A Mapuche chief’s home has been destroyed in a suspicious blaze days after the president of Chile invoked a controversial anti-terrorist law in accusing Mapuche people of setting a number of wildfires that killed seven firefighters.
The blaze that destroyed Mapuche Chief Jose Santos Millao’s home on January 8 occurred while he was attending a funeral for the firefighters, Global Post reported. Millao is a historical Mapuche leader and currently director of the National Indigenous Development Corporation, CONADI. Millao’s home was in Araucania, a region rife with conflicts over indigenous land rights as Mapuche Indians there struggle to reclaim their ancient lands that have been taken over by forestry companies. Hours after Millao’s home was destroyed, hooded men also burned the home of a retired military officer and shot at police officers, the BBC reported.
The seven firefighters died in the wildfires that started on December 27. Extremely dry conditions and high winds fanned the flames of more than 50 wildfires that burned dozens of homes and destroyed around 123,000 acres of woodland and brush, according to the AFP. Fires erupted almost simultaneously in the forest areas of Biobio, Maule and Araucania around 310 to 435 miles south of the capital Santiago. Chile’s Interior Minister Rodrigo Hinzpeter suggested that the wildfires may have been set by the Arauco-Malleco Coordination Group (CAM), a group of Mapuche activists that had claimed arson attacks which destroyed a firefighting helicopter and other forestry vehicles on December 30. "The CAM claims the attack against a forestry helicopter, and soon there are more fires,” Hinzpeter said.
Chile’s billionaire president Sebastián Piñera invoked the country’s anti-terrorism laws to punish the alleged arsonists even before an official cause of fire had been determined, Forbes Online said. "Clearly, the intentional and criminal character of provoking simultaneous and deliberate fires makes this conduct of a terrorist nature," Piñera said.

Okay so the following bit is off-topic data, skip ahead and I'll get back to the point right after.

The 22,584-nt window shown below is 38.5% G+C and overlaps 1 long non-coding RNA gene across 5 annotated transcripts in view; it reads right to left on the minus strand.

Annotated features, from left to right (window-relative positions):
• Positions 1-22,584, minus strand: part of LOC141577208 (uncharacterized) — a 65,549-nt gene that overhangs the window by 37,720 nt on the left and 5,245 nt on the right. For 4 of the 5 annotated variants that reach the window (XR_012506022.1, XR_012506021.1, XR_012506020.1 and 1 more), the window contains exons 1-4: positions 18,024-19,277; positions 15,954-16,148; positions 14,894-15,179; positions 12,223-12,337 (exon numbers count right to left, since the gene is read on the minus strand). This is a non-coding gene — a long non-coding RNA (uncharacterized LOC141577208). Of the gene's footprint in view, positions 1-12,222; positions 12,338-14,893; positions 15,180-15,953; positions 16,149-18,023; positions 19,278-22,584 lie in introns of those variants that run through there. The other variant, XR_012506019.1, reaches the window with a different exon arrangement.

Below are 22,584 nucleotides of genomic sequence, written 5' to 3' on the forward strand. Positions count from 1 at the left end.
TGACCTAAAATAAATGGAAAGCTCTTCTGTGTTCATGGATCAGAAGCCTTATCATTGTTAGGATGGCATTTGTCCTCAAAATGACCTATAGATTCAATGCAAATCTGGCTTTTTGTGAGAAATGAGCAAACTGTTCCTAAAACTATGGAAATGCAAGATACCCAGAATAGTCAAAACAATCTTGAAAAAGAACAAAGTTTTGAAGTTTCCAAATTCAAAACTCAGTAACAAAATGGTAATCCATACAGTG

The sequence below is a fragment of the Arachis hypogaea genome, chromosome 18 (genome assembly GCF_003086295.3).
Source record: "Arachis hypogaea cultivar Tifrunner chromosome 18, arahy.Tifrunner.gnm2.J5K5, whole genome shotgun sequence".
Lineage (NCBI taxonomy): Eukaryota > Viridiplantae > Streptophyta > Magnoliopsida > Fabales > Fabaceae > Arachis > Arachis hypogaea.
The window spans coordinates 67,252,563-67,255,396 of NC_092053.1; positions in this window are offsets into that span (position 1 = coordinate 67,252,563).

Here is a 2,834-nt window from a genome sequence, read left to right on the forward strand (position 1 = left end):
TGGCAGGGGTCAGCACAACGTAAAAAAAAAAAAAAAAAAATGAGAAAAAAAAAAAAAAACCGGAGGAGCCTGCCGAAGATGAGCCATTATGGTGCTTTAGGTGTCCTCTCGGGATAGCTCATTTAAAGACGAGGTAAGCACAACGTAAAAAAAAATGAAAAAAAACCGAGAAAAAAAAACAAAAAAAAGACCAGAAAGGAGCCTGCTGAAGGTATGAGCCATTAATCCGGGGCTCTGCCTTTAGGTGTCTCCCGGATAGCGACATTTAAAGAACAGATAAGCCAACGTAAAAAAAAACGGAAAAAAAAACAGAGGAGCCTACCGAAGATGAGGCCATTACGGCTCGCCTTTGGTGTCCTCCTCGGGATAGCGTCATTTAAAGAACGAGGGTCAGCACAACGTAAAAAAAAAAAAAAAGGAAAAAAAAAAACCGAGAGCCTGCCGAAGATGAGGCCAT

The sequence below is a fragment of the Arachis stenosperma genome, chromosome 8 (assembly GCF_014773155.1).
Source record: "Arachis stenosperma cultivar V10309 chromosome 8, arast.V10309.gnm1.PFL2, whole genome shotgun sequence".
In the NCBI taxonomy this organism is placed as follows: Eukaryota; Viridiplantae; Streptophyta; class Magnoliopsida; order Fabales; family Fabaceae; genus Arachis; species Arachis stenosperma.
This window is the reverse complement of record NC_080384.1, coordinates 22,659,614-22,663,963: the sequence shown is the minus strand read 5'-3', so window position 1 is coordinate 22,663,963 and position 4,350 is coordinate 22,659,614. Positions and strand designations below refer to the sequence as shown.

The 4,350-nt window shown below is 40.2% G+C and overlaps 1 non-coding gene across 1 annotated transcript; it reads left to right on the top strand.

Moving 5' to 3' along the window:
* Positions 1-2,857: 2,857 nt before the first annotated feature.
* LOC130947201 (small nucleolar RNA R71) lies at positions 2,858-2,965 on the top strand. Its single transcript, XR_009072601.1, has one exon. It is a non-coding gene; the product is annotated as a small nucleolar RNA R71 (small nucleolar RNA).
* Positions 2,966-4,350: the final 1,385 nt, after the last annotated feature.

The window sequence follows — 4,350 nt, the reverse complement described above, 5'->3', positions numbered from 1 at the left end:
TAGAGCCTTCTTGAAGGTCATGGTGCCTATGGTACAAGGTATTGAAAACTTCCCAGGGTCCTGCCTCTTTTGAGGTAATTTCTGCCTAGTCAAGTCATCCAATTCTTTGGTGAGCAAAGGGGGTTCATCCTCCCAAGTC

Millao told Chilean radio that invoking the terror law before the cause of the fires was established amounted to a "declaration of war" against the Mapuche, the BBC reported. Mapuche activists told the BBC that the government is trying to criminalize their movement.
Chile’s controversial anti-terror law dates back to the 1973-1990 reign of dictator Augusto Pinochet. The draconian anti-terror law allows for suspects to be detained for indefinite periods of time without charge and allows the use of testimony from anonymous witnesses in trials, Forbes Online said. Some aspects of the Pinochet-era legislation parallel the National Defense Authorization Act (NDAA), which was signed into law by President Obama on New Year’s Eve. The NDAA allows for the indefinite detention without charge or trial of people suspected of terrorism, including U.S. citizens detained on U.S. soil.
Chile’s anti-terrorism law was invoked last year against four Mapuche men—activists involved in the struggle for their land rights who were sentenced to 20 and 25 years in prison in what appeared to be trumped up charges under the anti-terrorism legislation. “What is happening in Chile isn’t justice; it’s a pantomime, because under the anti-terrorism law, there is absolutely no way justice can be done,” said José Venturelli, spokesman for the European Secretariat of the Ethics Commission against Torture. The Mapuche (which means "people of the land" in their language, Mapuzungun) are Chile’s largest indigenous group, numbering nearly one million among Chile’s population of more than 16 million. Their struggle for their land rights has frequently pitted them against not only forestry companies but also large landholders and other private interests.
Under Chile’s anti-terrorist law, prosecutors may keep their evidence secret, anonymous witnesses can testify for the prosecution, prosecutors may apply for powers to tap telephones and intercept correspondence, e-mails and other communications, suspects can be held for up to 10 days before formal charges are brought, and detainees often face long periods of pretrial detention and disproportionately long sentences.
On January 9, Piñera reiterated his support for the Pinochet regime’s law and defended its implantation in the case of the alleged arson attacks throughout the country. “The law will continue to be applied whenever necessary to fight this small group of people who, without respect for life or property, seek to impose their views through terror,” Piñera said.